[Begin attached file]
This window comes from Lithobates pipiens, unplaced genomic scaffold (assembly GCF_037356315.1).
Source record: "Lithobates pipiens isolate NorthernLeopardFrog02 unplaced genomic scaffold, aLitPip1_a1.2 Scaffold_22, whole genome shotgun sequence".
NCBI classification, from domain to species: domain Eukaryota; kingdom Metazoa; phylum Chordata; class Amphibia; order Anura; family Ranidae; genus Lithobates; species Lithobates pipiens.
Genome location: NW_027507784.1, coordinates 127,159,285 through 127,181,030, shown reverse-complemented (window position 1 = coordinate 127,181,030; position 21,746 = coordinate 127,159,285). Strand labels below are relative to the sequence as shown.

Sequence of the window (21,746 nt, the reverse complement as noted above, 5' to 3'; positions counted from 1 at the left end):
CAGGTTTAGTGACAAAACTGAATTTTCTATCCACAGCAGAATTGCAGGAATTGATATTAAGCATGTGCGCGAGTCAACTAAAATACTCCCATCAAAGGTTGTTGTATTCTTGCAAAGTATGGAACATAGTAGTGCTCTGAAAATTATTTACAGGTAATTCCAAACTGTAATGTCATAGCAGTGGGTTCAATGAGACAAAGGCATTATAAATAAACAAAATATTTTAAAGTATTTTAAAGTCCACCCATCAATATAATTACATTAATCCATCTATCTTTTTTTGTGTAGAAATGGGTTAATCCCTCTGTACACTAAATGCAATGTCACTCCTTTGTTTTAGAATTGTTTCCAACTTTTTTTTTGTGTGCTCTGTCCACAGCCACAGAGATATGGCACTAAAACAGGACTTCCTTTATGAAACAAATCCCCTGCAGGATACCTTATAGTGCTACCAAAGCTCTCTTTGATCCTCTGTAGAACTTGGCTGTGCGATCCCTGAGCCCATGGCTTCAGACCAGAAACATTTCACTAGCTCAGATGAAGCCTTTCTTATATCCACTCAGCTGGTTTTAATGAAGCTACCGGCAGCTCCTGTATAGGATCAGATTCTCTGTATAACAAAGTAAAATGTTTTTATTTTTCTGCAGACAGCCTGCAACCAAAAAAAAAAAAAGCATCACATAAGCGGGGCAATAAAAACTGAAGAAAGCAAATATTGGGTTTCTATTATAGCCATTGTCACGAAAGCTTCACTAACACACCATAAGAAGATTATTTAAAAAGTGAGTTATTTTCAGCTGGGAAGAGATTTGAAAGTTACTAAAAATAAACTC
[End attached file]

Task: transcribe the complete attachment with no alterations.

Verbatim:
This window comes from Lithobates pipiens, unplaced genomic scaffold (assembly GCF_037356315.1).
Source record: "Lithobates pipiens isolate NorthernLeopardFrog02 unplaced genomic scaffold, aLitPip1_a1.2 Scaffold_22, whole genome shotgun sequence".
NCBI classification, from domain to species: domain Eukaryota; kingdom Metazoa; phylum Chordata; class Amphibia; order Anura; family Ranidae; genus Lithobates; species Lithobates pipiens.
Genome location: NW_027507784.1, coordinates 127,159,285 through 127,181,030, shown reverse-complemented (window position 1 = coordinate 127,181,030; position 21,746 = coordinate 127,159,285). Strand labels below are relative to the sequence as shown.

Sequence of the window (21,746 nt, the reverse complement as noted above, 5' to 3'; positions counted from 1 at the left end):
CAGGTTTAGTGACAAAACTGAATTTTCTATCCACAGCAGAATTGCAGGAATTGATATTAAGCATGTGCGCGAGTCAACTAAAATACTCCCATCAAAGGTTGTTGTATTCTTGCAAAGTATGGAACATAGTAGTGCTCTGAAAATTATTTACAGGTAATTCCAAACTGTAATGTCATAGCAGTGGGTTCAATGAGACAAAGGCATTATAAATAAACAAAATATTTTAAAGTATTTTAAAGTCCACCCATCAATATAATTACATTAATCCATCTATCTTTTTTTGTGTAGAAATGGGTTAATCCCTCTGTACACTAAATGCAATGTCACTCCTTTGTTTTAGAATTGTTTCCAACTTTTTTTTTGTGTGCTCTGTCCACAGCCACAGAGATATGGCACTAAAACAGGACTTCCTTTATGAAACAAATCCCCTGCAGGATACCTTATAGTGCTACCAAAGCTCTCTTTGATCCTCTGTAGAACTTGGCTGTGCGATCCCTGAGCCCATGGCTTCAGACCAGAAACATTTCACTAGCTCAGATGAAGCCTTTCTTATATCCACTCAGCTGGTTTTAATGAAGCTACCGGCAGCTCCTGTATAGGATCAGATTCTCTGTATAACAAAGTAAAATGTTTTTATTTTTCTGCAGACAGCCTGCAACCAAAAAAAAAAAAAGCATCACATAAGCGGGGCAATAAAAACTGAAGAAAGCAAATATTGGGTTTCTATTATAGCCATTGTCACGAAAGCTTCACTAACACACCATAAGAAGATTATTTAAAAAGTGAGTTATTTTCAGCTGGGAAGAGATTTGAAAGTTACTAAAAATAAACTC